She preferred to carry her little hat of sewed straw, with its long white strings, in her hand rather than on her head.
Her thick blond hair, which was inclined to wave, and which easily uncoiled, and which it was necessary to fasten up incessantly, seemed made for the flight of Galatea under the willows.
Her rosy lips babbled enchantingly.The corners of her mouth voluptuously turned up, as in the antique masks of Erigone, had an air of encouraging the audacious; but her long, shadowy lashes drooped discreetly over the jollity of the lower part of the face as though to call a halt.
There was something indescribably harmonious and striking about her entire dress.She wore a gown of mauve barege, little reddish brown buskins, whose ribbons traced an X on her fine, white, open-worked stockings, and that sort of muslin spencer, a Marseilles invention, whose name, canezou, a corruption of the words quinze aout, pronounced after the fashion of the Canebiere, signifies fine weather, heat, and midday.The three others, less timid, as we have already said, wore low-necked dresses without disguise, which in summer, beneath flower-adorned hats, are very graceful and enticing; but by the side of these  audacious outfits, blond Fantine’s canezou, with its transparencies, its indiscretion, and its reticence, concealing and displaying at one and the same time, seemed an alluring godsend of decency, and the famous Court of Love, presided over by the Vicomtesse de Cette, with the sea-green eyes, would, perhaps, have awarded the prize for coquetry to this canezou, in the contest for the prize of modesty.The most ingenious is, at times, the wisest.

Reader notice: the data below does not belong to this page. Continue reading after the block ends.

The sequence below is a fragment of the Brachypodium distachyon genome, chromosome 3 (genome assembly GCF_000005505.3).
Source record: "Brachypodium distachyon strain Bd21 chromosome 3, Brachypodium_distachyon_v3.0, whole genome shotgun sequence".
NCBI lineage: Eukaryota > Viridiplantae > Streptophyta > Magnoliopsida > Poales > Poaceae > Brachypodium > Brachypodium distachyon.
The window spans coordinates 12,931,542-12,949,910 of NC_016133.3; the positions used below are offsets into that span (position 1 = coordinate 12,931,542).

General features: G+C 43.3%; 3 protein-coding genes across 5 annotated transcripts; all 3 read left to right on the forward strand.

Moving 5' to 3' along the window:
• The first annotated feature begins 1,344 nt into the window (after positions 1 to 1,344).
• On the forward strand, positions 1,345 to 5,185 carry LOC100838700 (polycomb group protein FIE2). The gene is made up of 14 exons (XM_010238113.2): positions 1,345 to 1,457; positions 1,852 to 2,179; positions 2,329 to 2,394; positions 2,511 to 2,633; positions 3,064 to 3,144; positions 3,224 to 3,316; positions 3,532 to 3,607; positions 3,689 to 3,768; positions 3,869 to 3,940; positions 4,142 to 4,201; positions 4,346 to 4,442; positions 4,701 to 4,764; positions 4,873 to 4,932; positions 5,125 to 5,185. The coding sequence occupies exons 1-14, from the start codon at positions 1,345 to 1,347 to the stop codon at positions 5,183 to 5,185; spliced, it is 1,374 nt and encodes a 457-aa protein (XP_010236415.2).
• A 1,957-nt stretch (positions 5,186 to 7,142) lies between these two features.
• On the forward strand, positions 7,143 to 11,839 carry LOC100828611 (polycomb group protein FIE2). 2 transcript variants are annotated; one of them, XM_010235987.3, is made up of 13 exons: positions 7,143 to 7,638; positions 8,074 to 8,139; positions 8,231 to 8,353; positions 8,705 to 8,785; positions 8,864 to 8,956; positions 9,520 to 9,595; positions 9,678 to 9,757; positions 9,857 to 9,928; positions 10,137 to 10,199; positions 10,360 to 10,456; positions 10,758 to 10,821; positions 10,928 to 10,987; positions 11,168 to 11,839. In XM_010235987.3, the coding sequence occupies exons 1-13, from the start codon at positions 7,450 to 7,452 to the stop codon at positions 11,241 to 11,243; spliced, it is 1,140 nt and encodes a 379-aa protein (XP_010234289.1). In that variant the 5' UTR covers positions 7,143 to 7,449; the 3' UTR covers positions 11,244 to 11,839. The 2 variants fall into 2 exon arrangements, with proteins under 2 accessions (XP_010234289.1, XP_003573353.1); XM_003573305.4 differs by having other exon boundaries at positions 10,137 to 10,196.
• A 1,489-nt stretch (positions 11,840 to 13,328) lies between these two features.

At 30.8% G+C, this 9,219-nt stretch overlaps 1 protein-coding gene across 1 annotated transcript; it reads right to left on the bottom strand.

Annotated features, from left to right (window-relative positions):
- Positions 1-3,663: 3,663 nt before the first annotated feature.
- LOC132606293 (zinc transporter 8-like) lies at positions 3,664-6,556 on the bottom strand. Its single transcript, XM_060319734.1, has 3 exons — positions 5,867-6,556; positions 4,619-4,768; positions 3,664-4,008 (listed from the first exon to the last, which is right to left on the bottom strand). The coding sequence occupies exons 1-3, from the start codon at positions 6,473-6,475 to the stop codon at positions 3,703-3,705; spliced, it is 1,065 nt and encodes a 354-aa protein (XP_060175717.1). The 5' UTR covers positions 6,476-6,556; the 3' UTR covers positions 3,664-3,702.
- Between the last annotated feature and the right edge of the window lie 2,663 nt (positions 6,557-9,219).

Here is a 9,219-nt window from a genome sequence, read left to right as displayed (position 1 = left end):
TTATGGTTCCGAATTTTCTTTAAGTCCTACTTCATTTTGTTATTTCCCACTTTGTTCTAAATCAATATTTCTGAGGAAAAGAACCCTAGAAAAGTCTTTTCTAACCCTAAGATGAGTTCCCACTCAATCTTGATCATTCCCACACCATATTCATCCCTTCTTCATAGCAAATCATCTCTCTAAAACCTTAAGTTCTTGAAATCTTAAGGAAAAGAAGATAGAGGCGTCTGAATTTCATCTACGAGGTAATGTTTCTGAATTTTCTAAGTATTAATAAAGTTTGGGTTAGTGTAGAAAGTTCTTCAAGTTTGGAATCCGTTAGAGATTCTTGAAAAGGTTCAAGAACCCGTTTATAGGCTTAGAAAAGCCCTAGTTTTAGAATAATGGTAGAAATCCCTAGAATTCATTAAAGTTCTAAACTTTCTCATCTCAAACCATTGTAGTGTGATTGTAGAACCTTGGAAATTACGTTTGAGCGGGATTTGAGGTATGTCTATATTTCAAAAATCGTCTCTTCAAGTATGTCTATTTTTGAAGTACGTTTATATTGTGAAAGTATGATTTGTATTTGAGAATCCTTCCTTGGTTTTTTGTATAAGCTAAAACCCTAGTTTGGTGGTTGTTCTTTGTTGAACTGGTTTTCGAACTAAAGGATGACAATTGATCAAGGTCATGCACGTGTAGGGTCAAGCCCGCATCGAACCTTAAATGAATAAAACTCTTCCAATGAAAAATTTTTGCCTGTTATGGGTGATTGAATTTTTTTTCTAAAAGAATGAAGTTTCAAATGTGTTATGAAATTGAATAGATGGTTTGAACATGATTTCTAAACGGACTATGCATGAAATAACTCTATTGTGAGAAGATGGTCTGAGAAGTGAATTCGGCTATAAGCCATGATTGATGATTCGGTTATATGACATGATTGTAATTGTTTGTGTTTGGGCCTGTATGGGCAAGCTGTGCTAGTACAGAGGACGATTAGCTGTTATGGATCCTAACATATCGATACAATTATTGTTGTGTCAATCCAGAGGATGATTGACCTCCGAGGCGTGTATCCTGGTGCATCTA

This does happen.
Brilliant of face, delicate of profile, with eyes of a deep blue, heavy lids, feet arched and small, wrists and ankles admirably formed, a white skin which, here and there allowed the azure branching of the veins to be seen, joy, a cheek that was young and fresh, the robust throat of the Juno of AEgina, a strong dr dre sale and supple nape of the neck, shoulders modelled as though by Coustou, with a voluptuous dimple in the middle, visible through the muslin; a gayety cooled by dreaminess; sculptural and exquisite–such was Fantine; and beneath these feminine adornments and these ribbons one could divine a statue, and in that statue a soul.